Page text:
Dairy effluent conveyance
The drainage and conveyance of dairy effluent requires careful planning to avoid pipe blockages. This is because dairy effluent is comprised of both liquid and solid material such as:
This is a starting point to consider when planning effluent conveyance under gravity and should be used in consultation with:
- an effluent system designer
- an irrigation specialist
- a plumber.
Pipe sizing and type
Dairy effluent can contain high levels of salt, so consideration should be given to the type of pipe that can withstand corrosion.
UPVC and HDPE (polyethylene) pipes are suitable for gravity or pressure pipelines. Rubber-ring-jointed PVC pipe should be installed in preference to solvent-welded pipe to avoid corrosion from the effluent.
If concrete pipes are used, sulphate-resistant cement is recommended with all exposed starter bars being galvanised to avoid decay. Steel cast iron and ductile iron pipes should be given a protective coating to avoid corrosion from the effluent.
For gravity pipelines, sewer-class pipes should be used rather than stormwater-class pipes. The main consideration for gravity conveyance is the presence of solids in the liquid. Table 1 gives recommended grade requirements of gravity pipelines with and without solids.
Table 1: Minimum grades for gravity pipe drains conveying effluent (Dairy Australia 2008)
Inside diameter (mm)
Minimum grade without solids
Minimum grade with solids
3.3 % (1:30)
2.5 % (1:40)
At least 150mm pipe is recommended for transferring effluent between ponds and for the outlet from ponds to the land application area or irrigation channel. Larger diameter pipes will have the advantage of higher discharge rates and less likelihood of blocking. Please consult with an irrigation specialist to determine the appropriate size pipe for your situation.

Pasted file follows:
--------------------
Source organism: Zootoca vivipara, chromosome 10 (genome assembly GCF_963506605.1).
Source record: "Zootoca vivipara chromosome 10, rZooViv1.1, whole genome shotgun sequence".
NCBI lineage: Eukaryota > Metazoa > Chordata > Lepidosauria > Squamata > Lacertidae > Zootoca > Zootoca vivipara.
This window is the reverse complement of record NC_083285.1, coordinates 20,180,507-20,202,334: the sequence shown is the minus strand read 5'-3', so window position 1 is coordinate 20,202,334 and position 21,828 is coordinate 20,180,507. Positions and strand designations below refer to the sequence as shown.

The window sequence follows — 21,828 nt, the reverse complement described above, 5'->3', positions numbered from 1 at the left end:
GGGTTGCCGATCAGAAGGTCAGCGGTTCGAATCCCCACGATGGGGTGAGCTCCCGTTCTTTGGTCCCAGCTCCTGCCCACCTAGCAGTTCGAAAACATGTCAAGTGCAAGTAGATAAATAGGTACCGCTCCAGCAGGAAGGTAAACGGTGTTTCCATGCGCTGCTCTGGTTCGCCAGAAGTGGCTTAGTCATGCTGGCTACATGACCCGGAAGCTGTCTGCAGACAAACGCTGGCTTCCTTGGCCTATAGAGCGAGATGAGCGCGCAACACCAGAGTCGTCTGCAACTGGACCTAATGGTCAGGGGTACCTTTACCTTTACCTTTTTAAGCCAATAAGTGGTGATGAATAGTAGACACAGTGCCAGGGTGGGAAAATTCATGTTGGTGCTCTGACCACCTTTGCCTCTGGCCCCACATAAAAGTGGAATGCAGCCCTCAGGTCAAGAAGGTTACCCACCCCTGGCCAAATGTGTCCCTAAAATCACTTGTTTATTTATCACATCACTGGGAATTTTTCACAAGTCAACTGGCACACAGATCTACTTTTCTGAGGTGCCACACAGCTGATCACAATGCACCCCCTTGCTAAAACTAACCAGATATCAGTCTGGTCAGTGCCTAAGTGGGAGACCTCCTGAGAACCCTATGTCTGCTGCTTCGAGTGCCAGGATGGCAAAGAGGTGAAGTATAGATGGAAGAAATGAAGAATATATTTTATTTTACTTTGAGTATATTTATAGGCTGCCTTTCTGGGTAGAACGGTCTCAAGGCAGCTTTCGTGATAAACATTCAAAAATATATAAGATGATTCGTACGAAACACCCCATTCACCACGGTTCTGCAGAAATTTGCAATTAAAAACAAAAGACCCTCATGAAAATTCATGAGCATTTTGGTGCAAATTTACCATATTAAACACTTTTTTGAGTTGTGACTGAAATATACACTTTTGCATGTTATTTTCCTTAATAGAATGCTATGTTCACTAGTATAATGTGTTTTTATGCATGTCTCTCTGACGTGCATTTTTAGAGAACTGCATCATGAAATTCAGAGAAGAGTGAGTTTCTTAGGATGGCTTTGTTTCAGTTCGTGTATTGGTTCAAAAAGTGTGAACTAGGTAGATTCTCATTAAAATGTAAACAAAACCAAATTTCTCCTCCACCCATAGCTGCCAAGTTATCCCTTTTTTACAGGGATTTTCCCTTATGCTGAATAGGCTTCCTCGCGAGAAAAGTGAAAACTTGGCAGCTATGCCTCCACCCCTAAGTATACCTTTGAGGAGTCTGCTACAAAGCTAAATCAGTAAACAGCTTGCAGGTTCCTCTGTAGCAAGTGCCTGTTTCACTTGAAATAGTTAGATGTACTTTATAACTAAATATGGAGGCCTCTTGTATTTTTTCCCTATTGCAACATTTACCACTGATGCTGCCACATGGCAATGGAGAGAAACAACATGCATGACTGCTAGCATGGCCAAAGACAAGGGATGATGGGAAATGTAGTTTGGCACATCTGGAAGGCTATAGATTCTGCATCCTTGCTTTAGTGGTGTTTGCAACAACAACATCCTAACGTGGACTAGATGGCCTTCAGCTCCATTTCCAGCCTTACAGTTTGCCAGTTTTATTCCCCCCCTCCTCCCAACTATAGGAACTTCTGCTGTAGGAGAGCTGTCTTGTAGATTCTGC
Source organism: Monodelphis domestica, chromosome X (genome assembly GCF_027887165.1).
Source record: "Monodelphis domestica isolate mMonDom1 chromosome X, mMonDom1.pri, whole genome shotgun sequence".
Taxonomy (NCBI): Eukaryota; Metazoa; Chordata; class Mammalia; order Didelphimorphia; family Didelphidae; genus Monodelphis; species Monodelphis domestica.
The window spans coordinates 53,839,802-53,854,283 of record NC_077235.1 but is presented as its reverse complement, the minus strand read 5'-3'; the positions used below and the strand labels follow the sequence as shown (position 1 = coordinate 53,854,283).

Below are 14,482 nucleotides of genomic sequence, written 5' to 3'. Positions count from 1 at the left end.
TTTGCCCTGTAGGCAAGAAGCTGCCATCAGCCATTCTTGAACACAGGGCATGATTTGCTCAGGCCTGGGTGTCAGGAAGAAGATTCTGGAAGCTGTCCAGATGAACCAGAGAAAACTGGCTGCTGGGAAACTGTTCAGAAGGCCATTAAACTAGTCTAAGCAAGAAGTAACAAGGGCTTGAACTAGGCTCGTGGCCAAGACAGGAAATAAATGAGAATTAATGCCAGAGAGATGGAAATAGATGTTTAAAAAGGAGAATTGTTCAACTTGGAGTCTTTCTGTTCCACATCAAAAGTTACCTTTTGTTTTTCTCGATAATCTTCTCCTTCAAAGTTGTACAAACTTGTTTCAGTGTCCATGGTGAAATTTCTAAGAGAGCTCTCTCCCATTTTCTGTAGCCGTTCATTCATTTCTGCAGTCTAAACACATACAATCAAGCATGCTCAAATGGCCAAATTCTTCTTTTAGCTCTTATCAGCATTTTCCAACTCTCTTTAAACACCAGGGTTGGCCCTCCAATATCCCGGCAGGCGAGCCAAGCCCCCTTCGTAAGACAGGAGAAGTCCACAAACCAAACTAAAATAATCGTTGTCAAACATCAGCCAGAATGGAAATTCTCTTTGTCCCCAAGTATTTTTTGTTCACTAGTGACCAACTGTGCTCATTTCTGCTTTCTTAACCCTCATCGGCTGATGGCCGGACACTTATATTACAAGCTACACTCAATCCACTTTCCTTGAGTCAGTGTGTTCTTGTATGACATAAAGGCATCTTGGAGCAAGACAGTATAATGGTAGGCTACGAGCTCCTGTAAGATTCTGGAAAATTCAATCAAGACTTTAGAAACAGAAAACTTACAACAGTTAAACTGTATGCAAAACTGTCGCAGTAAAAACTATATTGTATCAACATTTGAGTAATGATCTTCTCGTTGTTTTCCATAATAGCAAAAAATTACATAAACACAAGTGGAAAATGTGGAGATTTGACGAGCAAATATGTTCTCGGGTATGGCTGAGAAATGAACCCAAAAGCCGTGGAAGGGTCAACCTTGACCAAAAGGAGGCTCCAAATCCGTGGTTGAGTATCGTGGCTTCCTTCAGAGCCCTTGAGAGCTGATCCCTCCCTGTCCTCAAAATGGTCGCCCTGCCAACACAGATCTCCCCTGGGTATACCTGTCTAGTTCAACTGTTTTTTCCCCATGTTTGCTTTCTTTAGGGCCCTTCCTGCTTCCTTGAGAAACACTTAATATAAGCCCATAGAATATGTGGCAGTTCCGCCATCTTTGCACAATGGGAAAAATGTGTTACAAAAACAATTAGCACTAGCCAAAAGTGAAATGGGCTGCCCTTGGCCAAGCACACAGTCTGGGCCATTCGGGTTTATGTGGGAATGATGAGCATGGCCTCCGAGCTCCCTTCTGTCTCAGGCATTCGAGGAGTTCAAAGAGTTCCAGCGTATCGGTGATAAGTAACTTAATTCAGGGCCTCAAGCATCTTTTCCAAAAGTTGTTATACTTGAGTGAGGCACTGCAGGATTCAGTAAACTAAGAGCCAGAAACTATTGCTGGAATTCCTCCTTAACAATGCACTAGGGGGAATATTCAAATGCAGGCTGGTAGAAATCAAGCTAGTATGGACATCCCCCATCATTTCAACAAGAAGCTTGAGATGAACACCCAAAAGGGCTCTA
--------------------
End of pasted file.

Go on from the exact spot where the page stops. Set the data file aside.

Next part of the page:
Pipelines should be:
- buried at least 500 mm below the earth surface
- at least 600 mm below where there is vehicle movement.
The larger the pipe, the greater the cover required. If hydrants are used in conjunction with a mainline, hydrants should be protected from vehicle and cow traffic. Some farmers will install pine posts around the hydrants for protection.
It is recommended that the outlet pipe or pump suction line are not within 0.5m of the bottom of pond. This will reduce the risk of sludge and solid material from blocking the pipes and pumps as per Figure 1.
Keeping floating solids in the first pond with a T-piece
Over time, suspended manure solids and undigested feed will start to float on the surface of first pond. It is important that this material is retained in the pond, to improve the quality of the effluent passing into subsequent ponds.
The most effective way to prevent the floating crust from transferring into subsequent ponds is through the installation of ‘T-piece’, constructed from 250 mm diameter PVC. The T-piece prevents any floating solids from entering the storage pond, which can could block pumps and irrigators.
The vertical section of the T should extend at least 300 mm below the horizontal section of the T. The the top vertical section of the T should extend so it can be seen if the crust accumulates above the top of embankment height. The horizontal section should be installed at least 600 mm below the top of embankment height to provide a 600 mm freeboard (air space) on the ditch or pond (as per Figure 2 and Figure 3).
Dairy Australia 2008, Effluent and Manure Management Database for the Australian Dairy Industry, accessed on June 4th 2021.
Managing Dairy Shed Wastes Technical Bulletin; Vol. 2, Dairy Research and Development Corporation 1994. Published by Department of Agriculture, Victoria.